The August mayhem was a rightist affair. The whole business of conspiracy, consolidation and execution was done by the ultra-rightists. The more easily identifiable anti-liberation elements, including the Al-Badrs and the Razakars, were not directly involved in the operation, but their ideological kinsmen had taken upon themselves a task which those known and condemned for their activities were incapable of performing.

The liberation war, let us remind ourselves, was not fought for the limited political aim of independence. We had the experience of independence in 1947 enormously paid for in terms of miseries and tears, and found it to be no more than a transfer of power to the Punjabis to rule over the Bengalis. That is why, since 1952, we had been struggling for liberation, which, we had realised, must be based on the twin recognition that the Bengalis were a nation and that national independence would never be meaningful without an accompanying social revolution. Revolutions have come and gone, but society, which is where people live and expect to thrive, has not changed; it has remained as class-ridden and exploitative as it has since the 1793 Permanent Settlement enforced by the British. We needed and wanted a real revolution, ensuring a democratic transformation of the state and society, guaranteeing equality of rights and opportunities to every citizen. The four state principles adumbrated in the original constitution of Bangladesh indicated the goal of a social revolution, for which the first step to be taken was secularism and socialism had to be the ultimate goal.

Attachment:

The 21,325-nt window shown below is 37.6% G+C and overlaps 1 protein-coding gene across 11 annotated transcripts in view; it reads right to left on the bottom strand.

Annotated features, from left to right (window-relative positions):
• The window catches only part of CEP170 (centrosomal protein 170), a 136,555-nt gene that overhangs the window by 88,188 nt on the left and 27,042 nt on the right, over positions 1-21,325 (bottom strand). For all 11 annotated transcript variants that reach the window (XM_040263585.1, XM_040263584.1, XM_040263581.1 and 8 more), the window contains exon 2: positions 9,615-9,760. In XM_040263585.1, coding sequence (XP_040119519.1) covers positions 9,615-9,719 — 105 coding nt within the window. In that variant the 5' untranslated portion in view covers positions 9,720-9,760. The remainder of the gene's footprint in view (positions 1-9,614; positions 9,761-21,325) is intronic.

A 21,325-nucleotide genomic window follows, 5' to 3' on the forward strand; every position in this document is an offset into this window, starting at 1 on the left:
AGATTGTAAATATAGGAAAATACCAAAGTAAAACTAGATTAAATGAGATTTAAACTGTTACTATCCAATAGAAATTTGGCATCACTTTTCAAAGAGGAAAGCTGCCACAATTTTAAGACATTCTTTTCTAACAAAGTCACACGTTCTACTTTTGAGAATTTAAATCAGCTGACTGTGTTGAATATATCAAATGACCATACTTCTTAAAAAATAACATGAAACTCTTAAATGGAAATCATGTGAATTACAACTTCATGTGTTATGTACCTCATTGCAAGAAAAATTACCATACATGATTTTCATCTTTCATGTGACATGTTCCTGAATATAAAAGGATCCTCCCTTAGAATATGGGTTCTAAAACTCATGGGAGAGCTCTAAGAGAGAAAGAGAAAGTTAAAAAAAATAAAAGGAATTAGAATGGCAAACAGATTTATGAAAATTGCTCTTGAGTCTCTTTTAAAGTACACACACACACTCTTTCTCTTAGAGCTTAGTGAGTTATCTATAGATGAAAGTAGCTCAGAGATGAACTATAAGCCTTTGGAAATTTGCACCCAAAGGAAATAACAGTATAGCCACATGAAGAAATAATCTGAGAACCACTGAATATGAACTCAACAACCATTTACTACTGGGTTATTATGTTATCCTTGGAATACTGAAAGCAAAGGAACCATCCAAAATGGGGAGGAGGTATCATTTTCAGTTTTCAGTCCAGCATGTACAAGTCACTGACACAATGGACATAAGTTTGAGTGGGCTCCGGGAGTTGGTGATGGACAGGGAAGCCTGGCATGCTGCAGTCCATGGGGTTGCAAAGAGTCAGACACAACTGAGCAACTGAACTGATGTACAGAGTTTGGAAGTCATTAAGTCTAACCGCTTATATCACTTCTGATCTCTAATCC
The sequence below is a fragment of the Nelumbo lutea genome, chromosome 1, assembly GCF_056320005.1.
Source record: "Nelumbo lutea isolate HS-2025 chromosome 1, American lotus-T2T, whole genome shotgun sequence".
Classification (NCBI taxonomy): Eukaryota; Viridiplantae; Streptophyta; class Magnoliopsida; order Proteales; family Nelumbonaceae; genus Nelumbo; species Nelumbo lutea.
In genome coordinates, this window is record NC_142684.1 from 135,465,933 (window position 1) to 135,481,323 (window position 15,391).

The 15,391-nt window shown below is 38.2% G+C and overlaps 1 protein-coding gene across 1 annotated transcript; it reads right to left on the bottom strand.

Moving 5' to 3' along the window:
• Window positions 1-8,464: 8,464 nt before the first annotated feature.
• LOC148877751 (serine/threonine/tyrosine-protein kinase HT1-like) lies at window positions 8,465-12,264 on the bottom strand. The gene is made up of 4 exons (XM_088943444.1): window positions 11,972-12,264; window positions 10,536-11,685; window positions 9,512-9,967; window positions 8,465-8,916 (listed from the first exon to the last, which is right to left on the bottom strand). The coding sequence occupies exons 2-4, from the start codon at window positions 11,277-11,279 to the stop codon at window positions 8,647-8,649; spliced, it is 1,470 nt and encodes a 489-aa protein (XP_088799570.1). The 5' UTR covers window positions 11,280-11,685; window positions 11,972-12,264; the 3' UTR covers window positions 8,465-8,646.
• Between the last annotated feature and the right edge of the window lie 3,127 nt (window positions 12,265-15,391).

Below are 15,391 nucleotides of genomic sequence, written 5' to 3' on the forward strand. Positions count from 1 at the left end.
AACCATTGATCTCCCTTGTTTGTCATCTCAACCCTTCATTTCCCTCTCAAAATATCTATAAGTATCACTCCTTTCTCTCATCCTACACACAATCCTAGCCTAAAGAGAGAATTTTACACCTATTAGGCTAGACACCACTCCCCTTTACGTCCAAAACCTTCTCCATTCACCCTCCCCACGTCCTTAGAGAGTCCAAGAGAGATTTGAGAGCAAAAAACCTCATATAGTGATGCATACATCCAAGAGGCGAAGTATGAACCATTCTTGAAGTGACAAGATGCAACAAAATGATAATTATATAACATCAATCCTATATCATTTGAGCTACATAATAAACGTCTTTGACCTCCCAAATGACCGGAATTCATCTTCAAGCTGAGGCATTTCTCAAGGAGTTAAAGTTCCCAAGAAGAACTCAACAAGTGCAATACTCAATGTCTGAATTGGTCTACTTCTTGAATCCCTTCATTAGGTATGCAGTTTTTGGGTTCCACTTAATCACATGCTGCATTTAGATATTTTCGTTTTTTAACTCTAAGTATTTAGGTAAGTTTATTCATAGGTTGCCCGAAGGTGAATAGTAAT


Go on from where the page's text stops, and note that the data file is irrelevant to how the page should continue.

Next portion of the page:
And it is this possibility of a liberating revolution which the assassins of August wanted to destroy. Those who succeeded them in the running of the state did not find it necessary to make apologies. Briskly they went about achieving their self-appointed task of altering the whole character of the constitution, eliminating the principles of secularism and socialism. Promulgating a martial law order, General Ziaur Rahman removed secularism and put above the preamble words which read, “In the name of Allah, the Beneficent, the Merciful”, and inserted within it a pledge “in the name of Almighty Allah.” Socialism was replaced by the innocuous idea of “economic and social justice”. The amended constitution negated Bengali nationalism by introducing Bangladeshi nationalism in its place. Clearly, the purpose was not to widen the definition of nationalism to include the small nationalities to which recognition has been denied in the constitution, but to do away with the idea that the Bengalis are a nation. Not satisfied even with that, General Ershad went to the extent of introducing Islam as the state religion.

It is not without significance that what was called “a historical struggle for national liberation” in the original document has been changed by Ziaur Rahman’s decree into “historical war for national independence,” suggesting that we fought for political independence and not for social liberation. There is absolutely no reason to doubt that those who made the alteration were unaware of the difference between independence and liberation. They wanted to make us forget that we had fought not for another independence of the 1947 type, but for emancipation of the people through a total transformation of society. What these anti-people elements wanted was not a secular state and a democratic society but a smaller edition of what was once known as Pakistan.